produced John Frum texts. The various subgenres of cargoism are most distinct immediately after
the war. By the 1960s and 1970s, the several perspectives on John Frum to a large extent have
blurred together. The story lines become more uniform. The tone of the writing settles down into
either a sort of mock amusement or earnest admiration. There is now a canonical John Frum story
line replete with stock motifs.
Although early accounts of the John Frum movement are stylistically distinctive in important ways,
from the beginnin the various cargoist subgenres borrowed cult stories and interpretation from
one another. Cross-fertilization among John Frum stories occurred as various secondary accounts
all cited the same, limited primary sources. Blurring also occurred where writers assumed dual
perspectives. Some missionaries wrote like anthropologists. Some anthropologists borrowed the
point of view of colonial administrators.
The several subtypes of John Frum writing begin (and end) in different years, and
cross-fertilization among the several sub genres is affected by the dates of their appearance and
disappearance over time. Colonial administrators began writing John Frum reports in 1940 and
stopped writing in 1980 upon Vanuatu's independence (although little of this material was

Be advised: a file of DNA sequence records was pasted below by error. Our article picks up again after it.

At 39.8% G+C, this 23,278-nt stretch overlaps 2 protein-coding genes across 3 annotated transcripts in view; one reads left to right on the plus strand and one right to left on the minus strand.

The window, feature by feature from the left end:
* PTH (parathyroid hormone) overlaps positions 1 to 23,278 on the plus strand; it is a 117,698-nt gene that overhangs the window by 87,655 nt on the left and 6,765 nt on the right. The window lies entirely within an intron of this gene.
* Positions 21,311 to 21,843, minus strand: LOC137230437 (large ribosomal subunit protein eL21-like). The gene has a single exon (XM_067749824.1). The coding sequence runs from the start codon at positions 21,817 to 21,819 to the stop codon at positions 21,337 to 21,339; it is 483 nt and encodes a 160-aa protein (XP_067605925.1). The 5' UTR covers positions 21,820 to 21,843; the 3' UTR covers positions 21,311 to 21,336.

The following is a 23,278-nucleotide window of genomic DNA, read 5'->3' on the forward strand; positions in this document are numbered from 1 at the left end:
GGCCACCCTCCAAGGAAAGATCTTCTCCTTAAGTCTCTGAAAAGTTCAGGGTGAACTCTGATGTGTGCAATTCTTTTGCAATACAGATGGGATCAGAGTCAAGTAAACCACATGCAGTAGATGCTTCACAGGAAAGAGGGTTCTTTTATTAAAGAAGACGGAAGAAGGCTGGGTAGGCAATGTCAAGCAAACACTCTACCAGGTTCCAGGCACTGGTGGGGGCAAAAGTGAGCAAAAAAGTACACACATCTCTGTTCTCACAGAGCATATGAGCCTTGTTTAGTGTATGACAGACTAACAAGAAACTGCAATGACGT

published). Missionaries began writing in 1941. Their work, too, mostly disappeared by the mid
1980s when Europeans withdrew from or were forced from pastoral roles on the island. The American
military produced a brief spurt of John Frum surveillance in 1943. Anthropologists only
discovered John Frum in 1949, but their John Frum texts continue to flow. Adventurers and
explorers first described John Frum in 1960, although their accounts are irregular until the
1970s, when they flourish. Newspaper reporters and tourist writers both found John Frum in 1968.
Finally, local academics and politicians of soon-to-be independent Vanuatu produced occasional
John Frum commentary starting in the late 1970s.
Ironically, at the very moment of its discursive triumph, anthropology now denies its own
achievement. Having written up John Frum as a cargo cult; anthropology now wishes it could erase
those early, overly enthusiastic statements that, in the Iight of more and more and more
anthropological understanding of Tanna, appear painfully crude and inaccurate. Anthropology's
recent message is that John Frum is no cargo cult. Once it may have seemed so, but we now know
far too much about Tannese culture and mentality to be able to apply the simplistic cargo-cult
label with any measure of intellectual or political comfort.
But it is too late. Everyone already knows that John Frum is a cargo cult. The stock motifs of
cargoist writing reproduce this knowledge each time Tanna is described. If cargo cult is
anthropology's monster, then the discipline's good Dr Frankensteins may find themselves engaged
in a mortal pursuit across the globe, from steamy Melanesia to icebound Arctic seas, in a vain
attempt to obliterate their own adopted creation. Like the monster, cargo cult has escaped and
is on the run.